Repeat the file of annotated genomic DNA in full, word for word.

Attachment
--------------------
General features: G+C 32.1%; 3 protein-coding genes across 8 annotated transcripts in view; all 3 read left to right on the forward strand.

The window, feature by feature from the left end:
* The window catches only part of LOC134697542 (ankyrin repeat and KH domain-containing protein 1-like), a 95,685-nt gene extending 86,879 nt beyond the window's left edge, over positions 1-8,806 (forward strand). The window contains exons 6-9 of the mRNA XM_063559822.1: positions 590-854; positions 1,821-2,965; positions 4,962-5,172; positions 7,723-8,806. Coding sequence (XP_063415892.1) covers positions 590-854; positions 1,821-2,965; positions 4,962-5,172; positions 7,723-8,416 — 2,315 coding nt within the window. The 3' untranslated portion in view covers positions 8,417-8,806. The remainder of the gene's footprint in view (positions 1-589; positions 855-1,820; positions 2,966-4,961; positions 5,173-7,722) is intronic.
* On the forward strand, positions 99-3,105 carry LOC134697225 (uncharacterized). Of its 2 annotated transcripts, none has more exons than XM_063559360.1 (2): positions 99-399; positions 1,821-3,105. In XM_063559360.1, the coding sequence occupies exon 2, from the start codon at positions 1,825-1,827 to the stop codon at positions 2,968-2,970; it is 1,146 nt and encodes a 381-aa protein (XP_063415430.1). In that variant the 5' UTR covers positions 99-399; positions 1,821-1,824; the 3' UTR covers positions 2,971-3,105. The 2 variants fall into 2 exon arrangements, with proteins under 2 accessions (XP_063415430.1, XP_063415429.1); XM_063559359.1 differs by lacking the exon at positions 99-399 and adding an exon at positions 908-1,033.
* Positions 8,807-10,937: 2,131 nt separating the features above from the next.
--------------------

General features: G+C 32.1%; 3 protein-coding genes across 8 annotated transcripts in view; all 3 read left to right on the forward strand.

The window, feature by feature from the left end:
* The window catches only part of LOC134697542 (ankyrin repeat and KH domain-containing protein 1-like), a 95,685-nt gene extending 86,879 nt beyond the window's left edge, over positions 1-8,806 (forward strand). The window contains exons 6-9 of the mRNA XM_063559822.1: positions 590-854; positions 1,821-2,965; positions 4,962-5,172; positions 7,723-8,806. Coding sequence (XP_063415892.1) covers positions 590-854; positions 1,821-2,965; positions 4,962-5,172; positions 7,723-8,416 — 2,315 coding nt within the window. The 3' untranslated portion in view covers positions 8,417-8,806. The remainder of the gene's footprint in view (positions 1-589; positions 855-1,820; positions 2,966-4,961; positions 5,173-7,722) is intronic.
* On the forward strand, positions 99-3,105 carry LOC134697225 (uncharacterized). Of its 2 annotated transcripts, none has more exons than XM_063559360.1 (2): positions 99-399; positions 1,821-3,105. In XM_063559360.1, the coding sequence occupies exon 2, from the start codon at positions 1,825-1,827 to the stop codon at positions 2,968-2,970; it is 1,146 nt and encodes a 381-aa protein (XP_063415430.1). In that variant the 5' UTR covers positions 99-399; positions 1,821-1,824; the 3' UTR covers positions 2,971-3,105. The 2 variants fall into 2 exon arrangements, with proteins under 2 accessions (XP_063415430.1, XP_063415429.1); XM_063559359.1 differs by lacking the exon at positions 99-399 and adding an exon at positions 908-1,033.
* Positions 8,807-10,937: 2,131 nt separating the features above from the next.